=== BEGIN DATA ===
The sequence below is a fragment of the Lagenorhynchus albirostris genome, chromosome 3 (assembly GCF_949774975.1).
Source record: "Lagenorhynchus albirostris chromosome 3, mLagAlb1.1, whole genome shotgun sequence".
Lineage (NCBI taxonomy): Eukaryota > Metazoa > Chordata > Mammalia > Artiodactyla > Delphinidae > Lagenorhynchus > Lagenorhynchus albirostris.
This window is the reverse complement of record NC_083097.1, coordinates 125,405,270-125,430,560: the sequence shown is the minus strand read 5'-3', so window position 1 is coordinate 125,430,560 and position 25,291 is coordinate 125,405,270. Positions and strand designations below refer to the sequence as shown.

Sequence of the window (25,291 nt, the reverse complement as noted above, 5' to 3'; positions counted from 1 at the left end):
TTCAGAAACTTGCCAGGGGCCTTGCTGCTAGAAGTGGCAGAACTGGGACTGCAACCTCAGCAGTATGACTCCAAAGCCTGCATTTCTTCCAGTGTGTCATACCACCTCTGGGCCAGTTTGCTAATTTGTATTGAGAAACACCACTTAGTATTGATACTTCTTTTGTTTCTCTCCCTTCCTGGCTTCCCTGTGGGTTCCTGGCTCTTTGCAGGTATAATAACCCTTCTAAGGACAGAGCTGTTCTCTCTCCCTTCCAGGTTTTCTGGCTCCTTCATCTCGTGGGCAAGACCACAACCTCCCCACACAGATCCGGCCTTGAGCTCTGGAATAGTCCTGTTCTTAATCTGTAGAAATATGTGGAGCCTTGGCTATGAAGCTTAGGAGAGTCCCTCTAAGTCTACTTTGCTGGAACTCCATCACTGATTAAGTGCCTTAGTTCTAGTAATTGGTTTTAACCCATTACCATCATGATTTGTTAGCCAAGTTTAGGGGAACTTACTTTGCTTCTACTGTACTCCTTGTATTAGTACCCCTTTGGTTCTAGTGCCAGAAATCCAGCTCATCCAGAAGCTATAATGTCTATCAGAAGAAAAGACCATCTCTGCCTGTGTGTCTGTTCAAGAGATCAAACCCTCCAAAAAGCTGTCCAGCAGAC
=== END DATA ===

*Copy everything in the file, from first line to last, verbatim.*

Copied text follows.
The sequence below is a fragment of the Lagenorhynchus albirostris genome, chromosome 3 (assembly GCF_949774975.1).
Source record: "Lagenorhynchus albirostris chromosome 3, mLagAlb1.1, whole genome shotgun sequence".
Lineage (NCBI taxonomy): Eukaryota > Metazoa > Chordata > Mammalia > Artiodactyla > Delphinidae > Lagenorhynchus > Lagenorhynchus albirostris.
This window is the reverse complement of record NC_083097.1, coordinates 125,405,270-125,430,560: the sequence shown is the minus strand read 5'-3', so window position 1 is coordinate 125,430,560 and position 25,291 is coordinate 125,405,270. Positions and strand designations below refer to the sequence as shown.

Sequence of the window (25,291 nt, the reverse complement as noted above, 5' to 3'; positions counted from 1 at the left end):
TTCAGAAACTTGCCAGGGGCCTTGCTGCTAGAAGTGGCAGAACTGGGACTGCAACCTCAGCAGTATGACTCCAAAGCCTGCATTTCTTCCAGTGTGTCATACCACCTCTGGGCCAGTTTGCTAATTTGTATTGAGAAACACCACTTAGTATTGATACTTCTTTTGTTTCTCTCCCTTCCTGGCTTCCCTGTGGGTTCCTGGCTCTTTGCAGGTATAATAACCCTTCTAAGGACAGAGCTGTTCTCTCTCCCTTCCAGGTTTTCTGGCTCCTTCATCTCGTGGGCAAGACCACAACCTCCCCACACAGATCCGGCCTTGAGCTCTGGAATAGTCCTGTTCTTAATCTGTAGAAATATGTGGAGCCTTGGCTATGAAGCTTAGGAGAGTCCCTCTAAGTCTACTTTGCTGGAACTCCATCACTGATTAAGTGCCTTAGTTCTAGTAATTGGTTTTAACCCATTACCATCATGATTTGTTAGCCAAGTTTAGGGGAACTTACTTTGCTTCTACTGTACTCCTTGTATTAGTACCCCTTTGGTTCTAGTGCCAGAAATCCAGCTCATCCAGAAGCTATAATGTCTATCAGAAGAAAAGACCATCTCTGCCTGTGTGTCTGTTCAAGAGATCAAACCCTCCAAAAAGCTGTCCAGCAGAC